Editor’s Note: A strip from Danielle Corsetto’s Girls with Slingshots reminded us of Ben’s inaugural post here at The Finch & Pea. Excerpt from post originally published 30 August 2012.
Adapted from “Girls with Slingshots #1882″ by Danielle Corsetto (All Rights Reserved – Adapted & Used with Permission)
Good food, sexy food is the result of passion and science. We talk a lot about passion in cooking, but passion alone can’t make a chocolate mousse cake. Passion can’t ensure efficient heat transfer, make proteins bind, crystallize molecules, or drive chemical reactions. There is science in your food, even if you don’t know how it got there.
I’m here to introduce you, the patrons of The Finch & Pea, to some delicious nosh, to stoke your passion for cooking, and to help you understand how cooking works.
Understanding the science behind a recipe – what the ingredients really are, how they interact with each other, how they change when you manipulate them – will make you a better cook, chef, and diner. When I go to write a cake recipe, knowing flour type composition, hydration ratios, chemical reactions of leavening agents, and methods for strengthen emulsions drastically affects the success of the recipe. Cooking isn’t just about passion. It’s about words you heard in chemistry and physics class. Words like heat conductivity, melting point, vaporization temperatures, phase transition, pressure effects on physical states, hygroscopic minerals, and density differentials all play an important role in almost every aspect of cooking.
Together we are going to explore the science behind everyday cooking. Why should you salt a steak an hour before cooking, but never right before? Why shouldn’t you use vanilla extract? How can baking soda ruin your cookies? How does granulated sugar “cook” your strawberries when poured over top?
I would love to meet the person responsible for the invention of meatloaf. I imagine them looking at a loaf pan saying, “Sure I could put bread in it. Everyone puts bread in it. But, what if I filled it with meat?”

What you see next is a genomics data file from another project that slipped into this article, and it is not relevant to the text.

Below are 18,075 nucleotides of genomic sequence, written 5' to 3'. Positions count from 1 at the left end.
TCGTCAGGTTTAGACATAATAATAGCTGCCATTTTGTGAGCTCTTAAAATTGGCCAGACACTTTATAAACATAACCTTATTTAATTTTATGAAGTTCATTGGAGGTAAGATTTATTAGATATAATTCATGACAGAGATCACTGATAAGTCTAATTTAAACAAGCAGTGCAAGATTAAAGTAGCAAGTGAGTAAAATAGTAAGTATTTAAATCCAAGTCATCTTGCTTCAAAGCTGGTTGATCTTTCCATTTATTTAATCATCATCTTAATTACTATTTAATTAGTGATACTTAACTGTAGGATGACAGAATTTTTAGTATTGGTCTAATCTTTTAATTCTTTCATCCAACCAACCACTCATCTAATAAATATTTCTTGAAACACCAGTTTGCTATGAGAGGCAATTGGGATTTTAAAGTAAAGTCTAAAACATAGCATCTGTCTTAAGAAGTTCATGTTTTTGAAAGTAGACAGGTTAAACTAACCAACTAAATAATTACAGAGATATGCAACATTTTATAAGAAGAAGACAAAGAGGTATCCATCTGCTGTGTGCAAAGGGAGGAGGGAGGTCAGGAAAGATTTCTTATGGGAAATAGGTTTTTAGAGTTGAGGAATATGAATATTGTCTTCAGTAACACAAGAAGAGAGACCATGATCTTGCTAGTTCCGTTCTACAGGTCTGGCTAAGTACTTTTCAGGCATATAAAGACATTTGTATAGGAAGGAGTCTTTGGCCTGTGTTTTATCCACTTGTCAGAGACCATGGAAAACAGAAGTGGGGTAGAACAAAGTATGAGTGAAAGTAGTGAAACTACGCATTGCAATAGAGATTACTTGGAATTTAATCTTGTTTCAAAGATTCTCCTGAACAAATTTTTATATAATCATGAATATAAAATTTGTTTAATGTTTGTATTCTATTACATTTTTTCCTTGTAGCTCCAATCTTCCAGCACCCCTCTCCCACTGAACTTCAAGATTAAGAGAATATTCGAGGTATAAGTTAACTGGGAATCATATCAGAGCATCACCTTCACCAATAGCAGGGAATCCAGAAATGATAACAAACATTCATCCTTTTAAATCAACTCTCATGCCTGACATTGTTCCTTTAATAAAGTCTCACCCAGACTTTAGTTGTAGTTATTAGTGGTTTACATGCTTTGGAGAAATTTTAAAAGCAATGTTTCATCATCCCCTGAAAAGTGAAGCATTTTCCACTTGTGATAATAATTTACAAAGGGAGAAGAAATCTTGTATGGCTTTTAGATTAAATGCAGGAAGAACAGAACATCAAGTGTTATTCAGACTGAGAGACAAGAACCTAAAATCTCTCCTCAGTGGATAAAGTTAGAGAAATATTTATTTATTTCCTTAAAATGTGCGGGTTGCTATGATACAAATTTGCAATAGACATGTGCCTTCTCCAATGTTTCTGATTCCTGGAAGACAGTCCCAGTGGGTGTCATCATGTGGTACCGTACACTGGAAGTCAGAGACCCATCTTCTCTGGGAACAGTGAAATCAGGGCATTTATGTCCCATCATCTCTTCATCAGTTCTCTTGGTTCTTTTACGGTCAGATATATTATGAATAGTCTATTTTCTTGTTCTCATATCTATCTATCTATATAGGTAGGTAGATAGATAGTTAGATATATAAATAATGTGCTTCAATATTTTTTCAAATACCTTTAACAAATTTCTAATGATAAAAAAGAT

My stepmom insisted that all of her children knew how to make a few basic dishes before going to college. At the very least, we wouldn’t starve. Meatloaf was the dish that fascinated me the most. Every time I see meatloaf on a menu, I smile a little and feel a sentimental urge to order it. I’ve included two recipes for this one. The first is my stepmom’s classic recipe featuring crushed saltines and ketchup.
Click image for printable recipe (PDF)
The second is my “later in life” interpretation, just to show how food inspiration can come from those simple dishes that remind us of home.
Click image for printable recipe (PDF)
What are those dishes that hit home to you?
I teamed up with Red Ridge Farms – an Oregon Vineyard, olive oil press, and garden nursery – for a wine dinner event. We served a five course meal inspired by street food using Red Ridge Farms’ locally grown and pressed olive oils with wine pairings from Red Ridge’s wine label, Durant Vineyards. I always enjoy developing a menu, especially a tasting menu and especially tasting menus paired with wine (or beer or cocktails).
While I had fun writing all the recipes, my time as a pastry chef makes me particularly partial to desserts. Therefore, we are going to focus on our sweet selection, the Malted Devils Food Cupcakes with Passion Fruit Cream Filling and Olive Oil Buttercream – and some of the science behind its chocolatey decadence. Continue reading
GK Chesterton expounds on the poetic nature of cheese and condemns its notable absence from poetry. The essay is well worth reading, and I a particularly endorse this line with the proviso that it is applicable to man, woman, or child*:
…nor can I imagine why a man should want more than bread and cheese, if he can get enough of it.
*My four and five-year olds are extremely fond of Stilton, which is how we know they are mine.
Hat tip to Steve Silberman.
I recall, as a child, being mesmerized by a holographic cover of National Geographic. I think it was the November 1985 issue.
Now we have chocolate holograms. The images are, reportedly, created by Morphotonix by using molds to microscopically alter the surface of the chocolate to create the holograms. As an added benefit, the system needs chocolate with small crystal structures (ie, not grainy) in order to create the correct textures.
*Hat tip to Melissa Pandika at NPR.